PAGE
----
H1N1 virus and swine flu basics

It’s been a few months since we first heard about swine flu. I know I wasn’t the only one who wondered if I could get the disease from eating pork chops at dinner time. However, as the virus has spread more information about it has become available. As a matter of fact it seems the pendulum has swung to the other extreme, giving us information overload now, making it difficult to get down to the basics of the H1N1 virus.

First off, let’s make it clear: swine flu does not come from eating pork products; it is not a foodborne illness. The H1N1 virus got its nickname “swine flu” because when it was first discovered scientists thought the scientific makeup of the virus resembled flu viruses commonly found in North American pigs. These similarities have since been proven minimal.

H1N1 was first confirmed in the United States in Texas. It has since been diagnosed across the country. According to the Centers for Disease Control (CDC), the United States has reported the largest number of cases worldwide. The growth of this virus, not the potential dangers of it, led the World Health Organization to declare it a pandemic in early June.

Symptoms of H1N1 are similar to other flu strains and include fever, nausea, coughing, runny nose, body aches, chills, diarrhea, and fatigue. While it resembles seasonal flu in some ways, officials are currently stating that the H1N1 doesn’t have the same risk of complications in older adults. They are even looking into the possibility that adults over 60 may have natural antibodies to the H1N1 virus.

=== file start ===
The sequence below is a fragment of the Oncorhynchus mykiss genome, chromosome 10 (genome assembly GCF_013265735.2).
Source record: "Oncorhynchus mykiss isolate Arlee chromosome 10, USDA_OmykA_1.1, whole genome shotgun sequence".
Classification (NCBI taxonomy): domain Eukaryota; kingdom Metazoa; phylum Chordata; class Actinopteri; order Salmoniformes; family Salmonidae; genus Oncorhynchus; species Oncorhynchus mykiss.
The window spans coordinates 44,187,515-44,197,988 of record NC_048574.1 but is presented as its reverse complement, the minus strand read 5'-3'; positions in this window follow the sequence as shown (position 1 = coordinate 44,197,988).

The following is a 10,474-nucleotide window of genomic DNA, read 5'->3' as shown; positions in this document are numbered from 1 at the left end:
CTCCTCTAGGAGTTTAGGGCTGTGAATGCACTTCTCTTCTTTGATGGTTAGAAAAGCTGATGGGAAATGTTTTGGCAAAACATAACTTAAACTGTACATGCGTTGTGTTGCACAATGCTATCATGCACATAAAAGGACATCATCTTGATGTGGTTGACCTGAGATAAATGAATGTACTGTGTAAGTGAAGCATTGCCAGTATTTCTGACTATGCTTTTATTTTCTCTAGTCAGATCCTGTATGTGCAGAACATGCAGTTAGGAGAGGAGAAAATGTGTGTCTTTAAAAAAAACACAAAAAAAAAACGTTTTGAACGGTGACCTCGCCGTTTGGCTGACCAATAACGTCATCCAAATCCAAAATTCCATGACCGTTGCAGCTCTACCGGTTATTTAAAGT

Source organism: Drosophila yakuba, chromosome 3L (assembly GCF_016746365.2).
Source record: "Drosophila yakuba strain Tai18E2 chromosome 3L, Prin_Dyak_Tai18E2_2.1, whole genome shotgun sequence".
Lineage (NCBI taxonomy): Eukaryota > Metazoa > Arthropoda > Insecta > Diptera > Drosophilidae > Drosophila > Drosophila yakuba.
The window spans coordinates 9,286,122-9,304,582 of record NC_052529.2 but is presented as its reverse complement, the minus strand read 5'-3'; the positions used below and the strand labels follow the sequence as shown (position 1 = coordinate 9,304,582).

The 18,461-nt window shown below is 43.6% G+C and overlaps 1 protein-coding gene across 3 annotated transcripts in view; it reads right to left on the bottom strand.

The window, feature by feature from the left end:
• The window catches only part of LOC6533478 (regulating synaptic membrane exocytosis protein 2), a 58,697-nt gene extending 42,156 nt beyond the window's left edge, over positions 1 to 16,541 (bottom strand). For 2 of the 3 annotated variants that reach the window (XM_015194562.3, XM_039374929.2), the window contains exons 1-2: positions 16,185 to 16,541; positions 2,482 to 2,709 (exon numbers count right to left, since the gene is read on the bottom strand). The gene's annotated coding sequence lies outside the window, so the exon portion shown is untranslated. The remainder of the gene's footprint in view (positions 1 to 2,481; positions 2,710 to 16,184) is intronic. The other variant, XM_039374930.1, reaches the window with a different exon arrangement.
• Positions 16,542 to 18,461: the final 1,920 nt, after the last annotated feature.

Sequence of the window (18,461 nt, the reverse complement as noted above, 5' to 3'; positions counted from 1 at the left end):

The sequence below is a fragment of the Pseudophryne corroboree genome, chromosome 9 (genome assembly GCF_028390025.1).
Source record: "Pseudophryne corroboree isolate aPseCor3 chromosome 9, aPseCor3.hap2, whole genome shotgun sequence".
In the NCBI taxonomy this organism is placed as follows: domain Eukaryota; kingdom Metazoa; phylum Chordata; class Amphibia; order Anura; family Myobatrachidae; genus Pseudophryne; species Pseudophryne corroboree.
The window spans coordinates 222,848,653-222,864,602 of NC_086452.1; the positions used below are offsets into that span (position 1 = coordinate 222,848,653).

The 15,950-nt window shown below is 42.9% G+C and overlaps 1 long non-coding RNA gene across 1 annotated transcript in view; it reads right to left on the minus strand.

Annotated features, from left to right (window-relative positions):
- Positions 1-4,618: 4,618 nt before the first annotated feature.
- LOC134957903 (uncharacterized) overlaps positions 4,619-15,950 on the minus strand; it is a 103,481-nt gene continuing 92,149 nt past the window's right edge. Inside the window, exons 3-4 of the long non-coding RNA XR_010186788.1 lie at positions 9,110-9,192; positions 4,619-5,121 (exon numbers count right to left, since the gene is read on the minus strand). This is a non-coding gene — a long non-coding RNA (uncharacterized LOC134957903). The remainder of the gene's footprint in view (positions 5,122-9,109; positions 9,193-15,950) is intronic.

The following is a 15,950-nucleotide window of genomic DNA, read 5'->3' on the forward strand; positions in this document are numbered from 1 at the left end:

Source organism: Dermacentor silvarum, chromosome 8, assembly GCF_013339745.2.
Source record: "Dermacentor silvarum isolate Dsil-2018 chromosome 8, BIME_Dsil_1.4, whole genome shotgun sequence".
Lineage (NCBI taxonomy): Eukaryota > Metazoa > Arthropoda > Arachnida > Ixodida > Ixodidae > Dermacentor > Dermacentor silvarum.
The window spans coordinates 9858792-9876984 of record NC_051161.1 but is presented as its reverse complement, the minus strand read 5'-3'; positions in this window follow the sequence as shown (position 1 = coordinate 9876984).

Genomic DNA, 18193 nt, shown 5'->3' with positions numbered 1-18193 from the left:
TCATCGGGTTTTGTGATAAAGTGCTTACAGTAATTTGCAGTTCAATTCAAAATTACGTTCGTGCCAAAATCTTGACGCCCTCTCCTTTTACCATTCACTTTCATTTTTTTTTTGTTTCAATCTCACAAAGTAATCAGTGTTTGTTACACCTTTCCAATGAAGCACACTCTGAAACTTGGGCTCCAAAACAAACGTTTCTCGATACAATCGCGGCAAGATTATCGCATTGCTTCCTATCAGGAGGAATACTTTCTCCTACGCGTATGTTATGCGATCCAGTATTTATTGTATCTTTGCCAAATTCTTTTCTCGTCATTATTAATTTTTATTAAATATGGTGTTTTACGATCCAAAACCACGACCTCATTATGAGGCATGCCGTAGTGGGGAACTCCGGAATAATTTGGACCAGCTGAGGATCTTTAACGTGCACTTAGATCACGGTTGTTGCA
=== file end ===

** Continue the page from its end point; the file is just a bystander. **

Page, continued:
Despite the growing number of diagnosed cases of H1N1, many of them are able to be successfully treated without medical intervention. Fear of contracting the virus is not necessary. Simple preventative measures can help lower your chances of getting the virus and spreading it to others.

Like other contagious illnesses, H1N1 is passed from person to person. Germs released when an infected person coughs or sneezes can be carried to others or can be picked up when you touch infected areas. Simple frequent hand washing can significantly reduce your risk.

Summer camps are a current breeding ground for the illness, offering counselors a quick study in the management and prevention of illnesses such as this. Campers suffering from the H1N1 virus are immediately quarantined and treated. Some camps have shown that a preventative dose of Tamiflu is also combating the spread.

The best advice when it comes to H1N1 is to see a doctor if you experiencing flu symptoms. Wash your hands frequently and carry hand sanitizer when you will be out and about. Crowded places like daycares and schools are frequently hit hard by these types of outbreaks so be vigilant with your children as well. For good information about the disease as it grows and develops, your best bet is to stick with agencies like the CDC and WHO.

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  1. breehill said:

    My daughter learned this great program at pre-school called Germy Wormy Germ Smart. It teaches kids to understand how germs spread and how to NOT spread them. It was so much fun for her, and amazing how quickly the kids learned healthier hygiene habits! The website speaks for itself: http://www.germywormy.com

    July 25, 2009
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